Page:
Predators not only prey upon certain prey species, but also on certain age–sex classes within species. Predation risk and an individual’s response to this risk might therefore vary with an individual’s characteristics. We examined the proportion of time different age–sex classes of kudu (Tragelaphus strepsiceros) and impala (Aepyceros melampus) spent high quality vigilant (costly vigilance that detracts from all other activities) in response to mimicked predation risk by African wild dogs (Lycaon pictus). For both species predation risk was the main factor determining the investment in high quality vigilance behaviour. Age–sex class-specific responses were not related to age–sex class specific lethality risk presented by African wild dogs. For impala, regardless of predation risk, age seemed to have some effect on the investment in high quality vigilance with sub-adult impala spending more time high quality vigilant than adult impala, which is possibly why African wild dogs predominantly preyed upon adult impala.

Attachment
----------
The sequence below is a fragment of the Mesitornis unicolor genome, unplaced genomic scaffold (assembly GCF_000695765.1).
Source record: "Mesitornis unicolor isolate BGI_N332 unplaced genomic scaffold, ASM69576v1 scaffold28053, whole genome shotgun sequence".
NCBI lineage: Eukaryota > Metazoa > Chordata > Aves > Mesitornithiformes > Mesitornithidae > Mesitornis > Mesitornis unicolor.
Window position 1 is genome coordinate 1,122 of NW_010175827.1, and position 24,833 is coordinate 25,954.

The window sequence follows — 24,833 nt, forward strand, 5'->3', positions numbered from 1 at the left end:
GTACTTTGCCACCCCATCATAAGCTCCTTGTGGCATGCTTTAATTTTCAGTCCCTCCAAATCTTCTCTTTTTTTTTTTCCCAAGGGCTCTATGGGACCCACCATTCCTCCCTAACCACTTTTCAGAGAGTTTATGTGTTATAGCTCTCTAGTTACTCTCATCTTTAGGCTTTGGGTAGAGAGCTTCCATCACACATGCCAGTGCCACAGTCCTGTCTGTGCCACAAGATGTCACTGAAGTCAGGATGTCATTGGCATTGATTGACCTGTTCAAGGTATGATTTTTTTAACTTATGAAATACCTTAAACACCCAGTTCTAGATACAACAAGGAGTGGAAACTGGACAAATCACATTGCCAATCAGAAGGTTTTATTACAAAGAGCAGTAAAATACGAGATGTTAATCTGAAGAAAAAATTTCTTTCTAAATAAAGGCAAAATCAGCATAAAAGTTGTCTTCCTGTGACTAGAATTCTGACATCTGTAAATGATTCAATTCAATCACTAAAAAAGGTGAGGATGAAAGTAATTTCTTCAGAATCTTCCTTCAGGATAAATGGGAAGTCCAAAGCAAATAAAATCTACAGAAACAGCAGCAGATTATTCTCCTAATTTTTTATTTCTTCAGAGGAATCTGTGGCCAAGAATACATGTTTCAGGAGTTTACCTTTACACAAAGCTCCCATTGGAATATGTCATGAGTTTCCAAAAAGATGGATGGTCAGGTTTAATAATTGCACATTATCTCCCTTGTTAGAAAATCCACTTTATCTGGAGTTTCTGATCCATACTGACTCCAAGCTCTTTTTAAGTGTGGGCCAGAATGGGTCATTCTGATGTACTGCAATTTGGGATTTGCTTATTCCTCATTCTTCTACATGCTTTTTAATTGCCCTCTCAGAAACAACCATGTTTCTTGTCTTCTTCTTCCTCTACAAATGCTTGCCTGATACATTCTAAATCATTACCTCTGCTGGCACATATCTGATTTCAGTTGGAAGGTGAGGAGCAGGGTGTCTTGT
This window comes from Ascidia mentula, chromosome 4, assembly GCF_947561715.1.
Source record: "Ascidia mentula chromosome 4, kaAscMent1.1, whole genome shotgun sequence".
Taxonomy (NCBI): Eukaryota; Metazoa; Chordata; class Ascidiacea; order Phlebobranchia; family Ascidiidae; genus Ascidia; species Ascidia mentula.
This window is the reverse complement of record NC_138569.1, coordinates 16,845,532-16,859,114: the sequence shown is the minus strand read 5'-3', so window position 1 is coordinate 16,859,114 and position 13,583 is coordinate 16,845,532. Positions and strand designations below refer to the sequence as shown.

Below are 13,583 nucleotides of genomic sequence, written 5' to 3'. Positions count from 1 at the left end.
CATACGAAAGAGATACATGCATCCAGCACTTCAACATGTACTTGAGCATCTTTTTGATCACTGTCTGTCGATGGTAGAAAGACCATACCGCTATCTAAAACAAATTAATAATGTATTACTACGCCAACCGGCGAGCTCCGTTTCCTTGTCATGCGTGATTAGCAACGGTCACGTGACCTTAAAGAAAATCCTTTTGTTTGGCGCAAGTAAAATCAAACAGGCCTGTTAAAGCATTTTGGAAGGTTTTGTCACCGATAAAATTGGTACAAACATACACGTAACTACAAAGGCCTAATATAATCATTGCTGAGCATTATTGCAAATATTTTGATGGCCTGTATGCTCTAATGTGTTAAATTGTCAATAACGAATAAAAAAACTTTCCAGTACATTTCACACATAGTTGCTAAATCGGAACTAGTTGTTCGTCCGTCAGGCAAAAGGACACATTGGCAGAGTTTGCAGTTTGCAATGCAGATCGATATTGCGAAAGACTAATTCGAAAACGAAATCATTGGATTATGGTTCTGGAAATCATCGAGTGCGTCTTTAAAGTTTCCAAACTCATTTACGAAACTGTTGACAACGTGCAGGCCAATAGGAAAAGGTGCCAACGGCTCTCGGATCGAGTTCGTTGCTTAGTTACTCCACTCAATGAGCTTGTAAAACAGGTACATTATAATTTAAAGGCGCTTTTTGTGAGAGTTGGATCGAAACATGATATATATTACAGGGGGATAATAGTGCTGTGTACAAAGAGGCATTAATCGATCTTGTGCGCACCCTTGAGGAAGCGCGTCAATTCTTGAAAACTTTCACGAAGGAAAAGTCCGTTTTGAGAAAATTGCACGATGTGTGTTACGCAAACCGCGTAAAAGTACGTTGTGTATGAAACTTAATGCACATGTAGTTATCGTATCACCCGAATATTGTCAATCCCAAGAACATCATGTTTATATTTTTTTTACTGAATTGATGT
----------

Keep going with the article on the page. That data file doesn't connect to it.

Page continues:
When selecting prey, carnivores optimise energy gained when consuming prey against energy spent when pursuing and subduing prey. Additionally, predators seem to preferentially predate on prey which presents a low risk of injury. When defending itself against predators, baboons (Papio spp.) can inflict serious injury and cause mortality. Although part of Africa’s large carnivores’ diet, predation on baboons is usually avoided. We investigated prey selection patterns of African wild dogs (Lycaon pictus) in Mana Pools National Park, Zimbabwe. Based on direct and indirect observations and analyses of faecal samples, we show that baboons form a substantial part of the African wild dog diet and were more frequently predated on than would be expected based on availability. Predation on baboons did not vary over baboon sex or age classes but was affected by seasonality. This is the first study to describe a preference for predation on this unusual prey species.